Research themes


People involved


From Neural Circuit Behaviour to Human Sensory-Motor Function

Dutch technology foundation STW

Dr. Ciska Heida

Prof. dr. Peter Veltink

Frauke Luft


Principal Investigator tracks

Ciska Heida: Central Motor Control

Project website

NeuroSIPE - Diagnostic tools for neurological disorders

The NeuroSipe Programme is a sustainable community and cooperation among Dutch universities, university medical centers, and companies, which aims to develop diagnostic tools for neurological disorders. The socio-economic impact of neurological disorders on society is huge, given the high incidence and prevalence. NeuroSIPE is unique in the sense that it focuses on a systems identification approach and not on a specific neurological disease or subsystem. Project description

Project description

The Movement Diagnostic System

Essential Tremor (ET), Parkinsonian tremor (PD) and limb dystonia are ubiquitous and disabling. Currently, diagnosis fails, especially in early disease stages, due to limited diagnostic tools. Targeted therapy is delayed, with a marked impact on disease outcome and progression. ET, PD and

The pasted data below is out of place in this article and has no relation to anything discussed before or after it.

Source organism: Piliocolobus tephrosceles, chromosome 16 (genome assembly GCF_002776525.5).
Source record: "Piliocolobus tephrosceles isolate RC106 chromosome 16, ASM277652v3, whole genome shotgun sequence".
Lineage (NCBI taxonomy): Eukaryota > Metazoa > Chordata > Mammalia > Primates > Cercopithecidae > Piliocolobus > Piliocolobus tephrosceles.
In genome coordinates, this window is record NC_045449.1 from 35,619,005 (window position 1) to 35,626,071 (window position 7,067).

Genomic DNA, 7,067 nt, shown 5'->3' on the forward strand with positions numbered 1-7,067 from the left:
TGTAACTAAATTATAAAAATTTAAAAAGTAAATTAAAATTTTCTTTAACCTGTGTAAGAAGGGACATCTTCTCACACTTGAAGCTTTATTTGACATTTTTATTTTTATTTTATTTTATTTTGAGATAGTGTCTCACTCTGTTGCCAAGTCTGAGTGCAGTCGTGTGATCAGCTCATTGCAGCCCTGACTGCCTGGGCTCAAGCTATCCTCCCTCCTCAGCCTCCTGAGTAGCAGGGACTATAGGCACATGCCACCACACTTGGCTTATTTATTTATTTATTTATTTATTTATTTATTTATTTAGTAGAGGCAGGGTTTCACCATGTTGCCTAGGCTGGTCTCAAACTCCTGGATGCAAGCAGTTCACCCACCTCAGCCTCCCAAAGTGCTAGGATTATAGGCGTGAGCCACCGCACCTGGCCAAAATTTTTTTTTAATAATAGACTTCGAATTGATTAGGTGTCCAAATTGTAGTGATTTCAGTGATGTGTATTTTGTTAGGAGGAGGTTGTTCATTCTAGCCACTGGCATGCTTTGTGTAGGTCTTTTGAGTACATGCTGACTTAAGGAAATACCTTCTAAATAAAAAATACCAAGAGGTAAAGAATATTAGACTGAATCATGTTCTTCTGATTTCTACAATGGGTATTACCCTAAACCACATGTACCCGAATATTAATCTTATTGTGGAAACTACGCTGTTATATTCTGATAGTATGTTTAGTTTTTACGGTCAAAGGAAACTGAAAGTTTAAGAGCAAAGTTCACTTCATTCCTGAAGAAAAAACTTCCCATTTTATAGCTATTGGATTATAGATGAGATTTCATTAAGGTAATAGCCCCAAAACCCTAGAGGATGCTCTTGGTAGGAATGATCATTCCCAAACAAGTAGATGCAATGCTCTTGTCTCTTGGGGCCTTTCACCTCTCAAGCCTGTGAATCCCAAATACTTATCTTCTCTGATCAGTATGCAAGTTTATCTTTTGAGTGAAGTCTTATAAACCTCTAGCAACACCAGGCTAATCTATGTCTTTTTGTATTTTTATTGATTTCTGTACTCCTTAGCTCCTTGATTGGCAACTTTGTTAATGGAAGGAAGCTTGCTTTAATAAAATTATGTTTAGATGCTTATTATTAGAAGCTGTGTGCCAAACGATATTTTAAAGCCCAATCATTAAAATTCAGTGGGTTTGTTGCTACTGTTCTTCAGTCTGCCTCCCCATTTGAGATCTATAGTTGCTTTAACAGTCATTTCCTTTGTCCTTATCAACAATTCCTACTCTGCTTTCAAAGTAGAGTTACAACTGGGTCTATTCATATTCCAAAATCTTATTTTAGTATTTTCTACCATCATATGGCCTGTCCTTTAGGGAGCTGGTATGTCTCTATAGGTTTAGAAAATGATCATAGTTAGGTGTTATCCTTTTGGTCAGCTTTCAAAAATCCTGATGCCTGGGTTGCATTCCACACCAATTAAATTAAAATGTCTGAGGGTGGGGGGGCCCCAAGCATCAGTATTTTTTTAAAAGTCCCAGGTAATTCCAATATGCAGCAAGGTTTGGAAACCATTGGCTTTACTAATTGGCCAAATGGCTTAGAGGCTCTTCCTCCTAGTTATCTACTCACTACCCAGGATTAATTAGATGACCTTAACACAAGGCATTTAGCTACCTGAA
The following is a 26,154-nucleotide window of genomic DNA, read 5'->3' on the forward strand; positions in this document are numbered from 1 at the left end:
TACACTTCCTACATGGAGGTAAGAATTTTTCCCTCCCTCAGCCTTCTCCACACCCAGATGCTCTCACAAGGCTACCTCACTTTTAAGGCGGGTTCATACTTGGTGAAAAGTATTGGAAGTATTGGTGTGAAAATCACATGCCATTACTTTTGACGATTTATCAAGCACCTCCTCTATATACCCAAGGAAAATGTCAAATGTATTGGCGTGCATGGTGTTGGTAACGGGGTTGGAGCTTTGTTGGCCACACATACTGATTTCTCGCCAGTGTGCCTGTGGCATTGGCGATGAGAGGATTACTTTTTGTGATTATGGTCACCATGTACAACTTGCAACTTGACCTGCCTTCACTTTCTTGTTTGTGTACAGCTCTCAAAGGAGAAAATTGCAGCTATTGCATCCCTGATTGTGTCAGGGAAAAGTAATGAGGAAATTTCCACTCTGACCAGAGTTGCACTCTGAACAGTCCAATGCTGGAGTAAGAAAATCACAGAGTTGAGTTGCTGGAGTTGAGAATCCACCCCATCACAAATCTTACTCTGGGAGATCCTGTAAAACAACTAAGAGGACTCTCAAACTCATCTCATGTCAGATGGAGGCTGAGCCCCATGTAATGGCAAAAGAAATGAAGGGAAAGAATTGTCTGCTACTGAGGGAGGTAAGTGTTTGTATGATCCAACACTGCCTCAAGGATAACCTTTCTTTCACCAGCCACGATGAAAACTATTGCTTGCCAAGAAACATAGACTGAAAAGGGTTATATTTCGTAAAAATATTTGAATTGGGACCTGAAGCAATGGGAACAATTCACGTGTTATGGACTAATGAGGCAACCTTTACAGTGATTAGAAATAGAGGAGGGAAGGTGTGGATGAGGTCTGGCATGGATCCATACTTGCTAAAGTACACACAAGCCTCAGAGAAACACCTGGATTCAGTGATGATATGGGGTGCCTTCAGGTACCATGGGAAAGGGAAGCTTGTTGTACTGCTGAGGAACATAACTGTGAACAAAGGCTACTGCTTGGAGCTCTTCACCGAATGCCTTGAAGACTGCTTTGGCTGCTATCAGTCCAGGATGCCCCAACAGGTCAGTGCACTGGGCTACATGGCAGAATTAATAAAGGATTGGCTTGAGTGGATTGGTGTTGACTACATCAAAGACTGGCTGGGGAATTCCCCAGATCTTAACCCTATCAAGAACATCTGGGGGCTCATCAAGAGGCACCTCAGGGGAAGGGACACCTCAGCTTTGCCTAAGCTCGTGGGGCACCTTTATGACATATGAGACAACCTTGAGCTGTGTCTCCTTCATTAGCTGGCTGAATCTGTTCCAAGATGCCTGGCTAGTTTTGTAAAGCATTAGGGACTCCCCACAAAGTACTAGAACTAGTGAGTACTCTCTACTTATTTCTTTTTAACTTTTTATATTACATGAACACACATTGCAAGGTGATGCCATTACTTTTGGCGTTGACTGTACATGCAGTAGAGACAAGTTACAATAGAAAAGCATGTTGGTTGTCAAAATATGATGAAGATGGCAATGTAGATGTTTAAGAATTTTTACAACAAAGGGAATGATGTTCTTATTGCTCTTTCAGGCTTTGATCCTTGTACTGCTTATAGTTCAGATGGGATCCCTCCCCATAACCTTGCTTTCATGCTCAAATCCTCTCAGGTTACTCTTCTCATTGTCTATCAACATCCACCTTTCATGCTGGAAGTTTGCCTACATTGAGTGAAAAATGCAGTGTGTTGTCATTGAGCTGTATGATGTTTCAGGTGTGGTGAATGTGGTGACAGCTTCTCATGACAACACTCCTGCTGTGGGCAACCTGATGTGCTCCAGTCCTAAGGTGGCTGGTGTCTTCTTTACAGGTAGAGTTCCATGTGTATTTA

dystonia are regarded to be diseases of the central nervous system (CNS), with pathological changes in different neuronal networks. This knowledge is hardly used in diagnosis, probably because neuronal networks are complex and situated deep in the brain. Functional MRI (fMRI) allows relating voluntary and involuntary movements directly with brain activity. Closed-loop system identification allows to asses the brain nuclei that are involved in motor control as well as the motor and sensory feedback loops that are hypothesized to play an important role in generating pathological brain activity.

Our goal is to develop a Movement Diagnostic System (MDS), a diagnostic system that captures abnormal brain activations in movement disorders patients. It will combine functional MRI, measures of muscle activity, video tracking devices and a wrist pertubator to manipulate the motor control systems.